The 3 biggest mistakes you can make on your CV:
You only have one chance to make a great first impression, so if your CV is making just one of these mistakes you are going to struggle to find an employer that wants to interview you.
Your CV is typically the only way an employer can judge whether you are the right person for the job or not before the interview stage, and with just a two page document you have to get it right the first time otherwise you’ll never know why you’re not getting through to the next stage.
If you’re having problems getting an interview or you would like to ensure your CV is of the highest quality, here are the 3 biggest mistakes you can make on a CV:
1. Using cliché statements
What is a cliché statement and why would this affect my CV?
Here’s an example of a cliché statement often seen on a CV:
‘I have fantastic communication skills and am able to work well as part of a team’.
We’ve all used them at some point, and a few years ago you’d probably get away with stating something like that. These days however you have to actually backup any claims with actual examples and results, as employers are now a lot wiser to the fact that anyone can write this but it doesn’t mean to say it’s true.
Due to the sheer amount of information and advice that’s available now online, the quality of the CV has risen dramatically over the past few years. With the help of CV templates and additional guides to help write the perfect CV, the employer is now also looking for something very special to stand out from the already high standard of applications they receive on a daily basis.
Cliché statements are just not going to cut it any more, and rather than using a generic statement you should look to prove your worth by providing some great examples of your past performances. An employer is not stupid, and they don’t need you to point out the obvious if you can clearly demonstrate you have what it takes within your CV.
2. Simply listing the tasks and responsibilities
So you’re probably thinking – what’s wrong with that? Sure, you are meant to list your tasks and responsibilities underneath your previous job titles, but there is a lot more to completing your employment history section than simply stating the obvious.
When the hiring manager reads your work experience section they are looking to see how you performed, and the daily tasks are only a part of the process of getting to know your work habits. Instead, you should look to offer more of an insight into what you’ve been up to the past few years.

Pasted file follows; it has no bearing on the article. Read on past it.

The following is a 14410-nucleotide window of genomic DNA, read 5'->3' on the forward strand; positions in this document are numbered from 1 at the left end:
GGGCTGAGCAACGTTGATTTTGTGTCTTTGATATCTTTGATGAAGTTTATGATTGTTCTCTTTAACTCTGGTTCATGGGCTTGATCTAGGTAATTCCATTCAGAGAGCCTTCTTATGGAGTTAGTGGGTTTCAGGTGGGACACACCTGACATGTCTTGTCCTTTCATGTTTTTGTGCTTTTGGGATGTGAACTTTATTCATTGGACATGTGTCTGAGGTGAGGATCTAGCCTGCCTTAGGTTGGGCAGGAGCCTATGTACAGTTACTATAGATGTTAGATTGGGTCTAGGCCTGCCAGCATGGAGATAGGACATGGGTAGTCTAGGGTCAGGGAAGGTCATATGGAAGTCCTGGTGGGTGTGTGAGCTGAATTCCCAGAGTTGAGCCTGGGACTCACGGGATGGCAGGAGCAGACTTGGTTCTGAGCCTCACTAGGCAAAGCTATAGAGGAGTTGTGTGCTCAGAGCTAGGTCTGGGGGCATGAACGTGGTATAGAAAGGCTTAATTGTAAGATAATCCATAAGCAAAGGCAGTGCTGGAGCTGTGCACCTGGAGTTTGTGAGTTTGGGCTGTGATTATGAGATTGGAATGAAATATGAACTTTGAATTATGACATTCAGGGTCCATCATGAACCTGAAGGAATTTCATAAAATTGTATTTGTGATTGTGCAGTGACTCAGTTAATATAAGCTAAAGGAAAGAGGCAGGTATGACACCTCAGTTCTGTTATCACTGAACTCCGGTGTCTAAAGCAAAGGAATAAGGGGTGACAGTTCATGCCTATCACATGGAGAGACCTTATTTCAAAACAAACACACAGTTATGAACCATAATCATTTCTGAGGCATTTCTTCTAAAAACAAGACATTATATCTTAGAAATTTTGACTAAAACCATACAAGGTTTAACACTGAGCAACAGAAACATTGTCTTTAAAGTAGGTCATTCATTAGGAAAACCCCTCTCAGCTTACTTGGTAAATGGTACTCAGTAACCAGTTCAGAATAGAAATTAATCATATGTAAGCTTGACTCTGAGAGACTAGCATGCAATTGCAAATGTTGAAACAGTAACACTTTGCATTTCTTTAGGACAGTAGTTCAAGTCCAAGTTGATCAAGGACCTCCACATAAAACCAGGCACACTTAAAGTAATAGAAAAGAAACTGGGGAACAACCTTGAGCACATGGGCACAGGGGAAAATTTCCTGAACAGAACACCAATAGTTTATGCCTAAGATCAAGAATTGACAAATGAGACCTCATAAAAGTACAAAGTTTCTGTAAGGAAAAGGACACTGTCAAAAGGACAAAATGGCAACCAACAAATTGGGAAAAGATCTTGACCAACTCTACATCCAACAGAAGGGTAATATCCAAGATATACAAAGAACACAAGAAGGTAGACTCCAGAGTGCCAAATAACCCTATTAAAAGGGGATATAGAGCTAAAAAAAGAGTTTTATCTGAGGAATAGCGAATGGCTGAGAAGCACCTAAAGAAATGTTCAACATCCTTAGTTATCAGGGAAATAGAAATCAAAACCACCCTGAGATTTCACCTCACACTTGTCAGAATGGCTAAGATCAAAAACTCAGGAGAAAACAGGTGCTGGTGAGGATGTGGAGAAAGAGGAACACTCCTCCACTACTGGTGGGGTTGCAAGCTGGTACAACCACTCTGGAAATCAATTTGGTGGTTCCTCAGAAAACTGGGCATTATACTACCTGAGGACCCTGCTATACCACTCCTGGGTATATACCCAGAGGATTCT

Don’t fall into the trap of simply listing every single task for all of your previous roles, as this will just be a waste of valuable space. Only focus upon your most recent and relevant roles, as this is of interest to the employer. Earlier roles that have little to no relevance to the new position should have as little detail as possible, allowing you to expand much more on the relevant jobs. But there is still much more to what an employer wants to see.
Alongside the tasks you should also highlight your performance by including problem solving situations, ideas you generated, revenue you increased, sales you made, targets you hit, goals you achieved, and anything else you feel could be classed as outstanding performance.
Most of the tasks you list for each job title could easily be guessed anyway, so try to go that extra mile and actually showcase your performance to the employer. That’s what they really want to know!
3. Writing a generic CV
In the olden days you would get away with writing just the one CV and sending it out to many different employers, regardless of whether it was for a similar role or not. That was fine back then, but certainly not any more! It doesn’t matter if you are applying for the same job title – you should always tailor your CV to the role and the employer.
Every time the hiring manager picks up a CV they want to feel like the applicant is passionate and determined to get the role, and that they want to work for the company and understand what their goals are. You can only make them react like this if you tailor your CV each time you send it off.
Each job advert you come across will be different, even though the job titles are the same or similar. An employer will always have a different culture to another, and will want and expect different things from their employees. Sure, there will be similarities – similar skills required, qualifications and work experience; but that doesn’t mean to say that your CV should remain the same.
If you really want to stand out from the rest of the competition and secure yourself an interview, then don’t be afraid to put that extra bit of effort in to get yourself noticed. It’s always worth it, and any slight edge you can have over the other applicants is what’s important at the end of the day.